VEGFA is induced by hypoxia and regulated by HIF-1α and its degradation regulator PHD-2 . We used the anti-HIF-1α and anti-PHD-2 antibodies to determine the protein expressions of HIF-1α and PHD-2 in the cultured ARPE-19 cells under hypoxia condition. Western blots analysis showed that the protein expressions of HIF-1α and PHD-2 were significantly up-regulated in the ARPE-19 cells treated with 150 µM CoCl2 for 24 h compared to that of control treated with medium (p < 0.01) and significantly down-regulated by YC-1 or AE compared to that of CoCl2 alone (p < 0.01) (Figure 3A & 3B). These results indicate that the inhibition of AE on VEGFA secretion of the ARPE-19 cells under hypoxia condition is associated with the protein expressions of HIF-1α and PHD-2.
We further investigated the in vivo effect of AE on the hypoxia-induced retinal neovascularization of the superficial vascular plexuses with ADPase stain in a rat model of oxygen-induced retinopathy after we demonstrated the in vitro effect of AE on VEGFA secretion of the ARPE-19 cells. Rat pups were exposed to 80% oxygen from PD 7 to PD 12 to induce retinal vaso-obliteration, and then returned to room air to make the retina relatively hypoxic, resulting in the formation of retinal neovascularization. On the PD 17, the OIR rats treated with vehicle increased the pre-retinal neovascular area ration significantly compared to that of the normal rats treated with the vehicle (p < 0.01). However, AE (5 and 10 mg/kg) and Conbercept (1 mg/kg) markedly reversed the hypoxia-induced neovascular area ration, inhibited retinal neovascularization and alleviated the neovascularization, vessel tortuosity, and dilated vessels of the OIR rats significantly (Figure 4A & 4B and Figure 5).
In order to further confirm the inhibitory effect of AE on retinal neovascularization, we counted on the vascular cell nuclei extended beyond the internal limiting membrane in the retinal tissue sections of rats with H&E stain. Nuclei anterior to the internal limiting membrane were not found in the retinal tissue sections of the control rats (Figure 6A), but a lot of neovascular nuclei and vessels were found in the retinal tissue sections of the OIR rats (Figure 6B). Interestingly, the neovascular nuclei and vessels in the retinal tissue sections were remarkably reduced by the Conbercept and AE treatments (Figure 6C & 6D).
The effects of AE on pre-retinal neovascular area ration in the OIR rats. A: Retinal neovascular area ration. B: Inhibition of retinal neovascular area. The results were expressed as means ± SD (n = 10). * p < 0.05, ** p < 0.01, compared to control group (normal saline treatment).
We investigated the role of AE in prevention of hypoxia-induced retinal neovascularization via the HIF-1α/VEGF signaling pathway using VEGFA secretion model of ARPE-19 cells induced by CoCl2 in vitro and neovascularization model of oxygen-induced retinopathy in vivo. Our results reveal that AE can inhibit VEGFA secretion in the ARPE-19 cells under hypoxia condition, down-regulate mRNA expressions of VEGFA and PHD-2, and decrease the protein expressions of VEGFA, HIF-1α and PHD-2 in vitro. Furthermore, AE also can prevent hypoxia-induced retinal neovascularization in vivo. The results show that AE can alleviate hypoxia-induced retinal angiogenesis through suppression of the HIF-1α/VEGF signaling pathway (Figure 7). Therefore, our findings support the major mechanism of Aloe-emodin in the DR-treatment and suggest that AE is an effective agent against DR. More importantly, AE may potentially be developed as a natural drug for DR treatment. However, it needs to be demonstrated the pharmacological activity and pharmacokinetics in different animal models of retinopathy, toxic effects, preparation and stability research, quality control and so on before clinical trials for validation.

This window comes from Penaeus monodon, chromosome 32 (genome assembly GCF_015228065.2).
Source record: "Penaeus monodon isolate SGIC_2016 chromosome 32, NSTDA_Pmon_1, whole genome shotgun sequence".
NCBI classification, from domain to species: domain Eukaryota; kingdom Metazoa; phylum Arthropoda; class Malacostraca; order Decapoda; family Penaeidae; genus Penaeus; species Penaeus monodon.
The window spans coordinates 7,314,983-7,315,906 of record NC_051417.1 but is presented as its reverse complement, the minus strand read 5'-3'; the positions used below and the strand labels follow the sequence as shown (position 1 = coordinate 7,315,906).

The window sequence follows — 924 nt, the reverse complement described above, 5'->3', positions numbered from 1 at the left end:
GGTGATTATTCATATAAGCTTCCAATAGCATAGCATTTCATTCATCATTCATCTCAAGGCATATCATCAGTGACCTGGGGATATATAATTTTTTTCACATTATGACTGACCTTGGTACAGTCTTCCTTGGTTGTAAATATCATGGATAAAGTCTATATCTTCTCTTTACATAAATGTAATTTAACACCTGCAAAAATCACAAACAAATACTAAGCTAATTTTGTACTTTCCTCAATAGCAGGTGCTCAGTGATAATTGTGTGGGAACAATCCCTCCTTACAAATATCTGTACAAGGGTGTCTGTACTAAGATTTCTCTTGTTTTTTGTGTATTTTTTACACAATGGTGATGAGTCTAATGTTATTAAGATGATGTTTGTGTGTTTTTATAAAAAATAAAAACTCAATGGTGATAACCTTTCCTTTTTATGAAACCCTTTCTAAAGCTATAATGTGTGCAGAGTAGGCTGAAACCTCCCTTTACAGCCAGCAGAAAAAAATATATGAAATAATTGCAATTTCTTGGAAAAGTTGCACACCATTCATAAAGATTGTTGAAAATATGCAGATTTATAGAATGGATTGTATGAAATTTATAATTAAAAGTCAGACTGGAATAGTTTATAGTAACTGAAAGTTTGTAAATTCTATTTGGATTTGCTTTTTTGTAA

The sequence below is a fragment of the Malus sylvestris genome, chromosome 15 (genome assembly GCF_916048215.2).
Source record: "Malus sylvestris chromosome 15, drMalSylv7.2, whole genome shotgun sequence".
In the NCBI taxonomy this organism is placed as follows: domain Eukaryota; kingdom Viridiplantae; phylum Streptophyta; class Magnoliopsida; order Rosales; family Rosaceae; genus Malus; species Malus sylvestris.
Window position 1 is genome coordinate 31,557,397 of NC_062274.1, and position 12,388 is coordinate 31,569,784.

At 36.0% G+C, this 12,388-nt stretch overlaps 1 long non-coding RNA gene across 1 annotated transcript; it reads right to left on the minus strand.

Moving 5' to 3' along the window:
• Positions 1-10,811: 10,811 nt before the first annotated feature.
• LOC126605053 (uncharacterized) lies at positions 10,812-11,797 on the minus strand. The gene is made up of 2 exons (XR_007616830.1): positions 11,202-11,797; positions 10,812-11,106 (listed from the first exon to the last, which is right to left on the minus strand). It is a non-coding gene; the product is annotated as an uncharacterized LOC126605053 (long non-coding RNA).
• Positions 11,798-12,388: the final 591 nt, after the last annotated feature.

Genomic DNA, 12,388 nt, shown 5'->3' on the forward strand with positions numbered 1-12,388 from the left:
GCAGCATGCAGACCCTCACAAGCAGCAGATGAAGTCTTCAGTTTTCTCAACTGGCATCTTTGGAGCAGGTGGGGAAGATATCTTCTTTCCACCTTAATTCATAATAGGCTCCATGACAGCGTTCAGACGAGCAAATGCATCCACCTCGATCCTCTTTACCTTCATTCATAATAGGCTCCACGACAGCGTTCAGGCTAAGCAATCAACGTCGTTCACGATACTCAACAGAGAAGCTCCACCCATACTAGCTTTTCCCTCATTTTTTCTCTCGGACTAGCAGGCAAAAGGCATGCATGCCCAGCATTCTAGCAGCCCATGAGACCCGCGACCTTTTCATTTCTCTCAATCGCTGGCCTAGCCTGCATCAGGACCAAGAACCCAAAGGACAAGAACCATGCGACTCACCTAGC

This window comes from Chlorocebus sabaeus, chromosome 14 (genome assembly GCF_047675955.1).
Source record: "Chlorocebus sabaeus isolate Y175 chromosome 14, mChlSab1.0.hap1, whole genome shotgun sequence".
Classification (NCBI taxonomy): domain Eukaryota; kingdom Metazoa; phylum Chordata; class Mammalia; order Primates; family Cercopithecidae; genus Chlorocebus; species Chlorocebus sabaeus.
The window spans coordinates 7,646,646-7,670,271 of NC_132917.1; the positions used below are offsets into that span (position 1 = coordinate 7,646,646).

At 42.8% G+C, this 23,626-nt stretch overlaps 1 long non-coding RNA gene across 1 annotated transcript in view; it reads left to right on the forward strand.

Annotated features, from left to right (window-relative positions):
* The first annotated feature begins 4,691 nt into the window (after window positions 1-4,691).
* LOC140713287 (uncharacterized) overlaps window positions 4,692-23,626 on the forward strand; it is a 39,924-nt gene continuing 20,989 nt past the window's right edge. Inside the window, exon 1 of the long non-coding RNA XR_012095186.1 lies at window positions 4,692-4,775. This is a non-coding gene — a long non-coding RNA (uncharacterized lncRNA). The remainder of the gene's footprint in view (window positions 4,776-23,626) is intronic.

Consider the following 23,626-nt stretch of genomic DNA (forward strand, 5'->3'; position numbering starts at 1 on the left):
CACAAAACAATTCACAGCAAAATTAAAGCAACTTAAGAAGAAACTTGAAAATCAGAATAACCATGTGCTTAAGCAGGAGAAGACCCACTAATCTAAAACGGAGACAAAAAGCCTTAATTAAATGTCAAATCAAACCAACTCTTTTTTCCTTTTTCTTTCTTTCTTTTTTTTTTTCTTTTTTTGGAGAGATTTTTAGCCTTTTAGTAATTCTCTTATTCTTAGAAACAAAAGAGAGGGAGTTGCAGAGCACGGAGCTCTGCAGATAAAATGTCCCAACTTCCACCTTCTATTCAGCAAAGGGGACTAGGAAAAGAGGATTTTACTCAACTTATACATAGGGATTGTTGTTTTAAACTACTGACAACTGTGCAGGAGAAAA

The effects of Conbercept and AE on retinal neovascularization of the OIR rats in the retinal sections with ADPase stain (40×). Central (A1-E1) and peripheral (A2-E2) retinal regions of the rat pups fostered under normoxia condition (control) and OIR rats fostered under 80% oxygen. The rats were administered by intraperitoneal (i.p.) injection with normal saline (control), Conbercept 1.0 mg/kg, or AE 5.0 mg/kg and 10 mg/kg, daily x 5. Ten rats were used for each group.
VEGF plays the key role in the retinal neovascularization in the pathological process of DR, which involved in several functions, such as angiogenesis, vasculogenesis, endothelial cell growth and so on.The human VEGF family was composed of five members, including VEGF (or VEGFA), VEGF-B, VEGF-C, VEGF-D, and placental growth factor (PlGF). They can bind to three receptor protein-tyrosine kinases for the VEGF family of ligands (VEGFR1, VEGFR2, and VEGFR3) and two non-enzymatic receptors (neuropilin-1 and -2). VEGFA is the primary and important member of the VEGF family in angiogenesis .
The effects of AE on retinal neovascularization in the retinal tissue sections with H&E stain (400×). (A) Control rats, the rat pups were fostered under normoxia condition; (B-D) OIR rats pups were under 80% oxygen and intraperitoneally (i.p.) administered with normal saline (control), Conbercept 1.0 mg/kg, or AE 10 mg/kg, daily x 5. Ten rats were used for each group.
AE alleviates hypoxia-induced retinal angiogenesis through suppression of the HIF-1α/VEGF signaling pathway.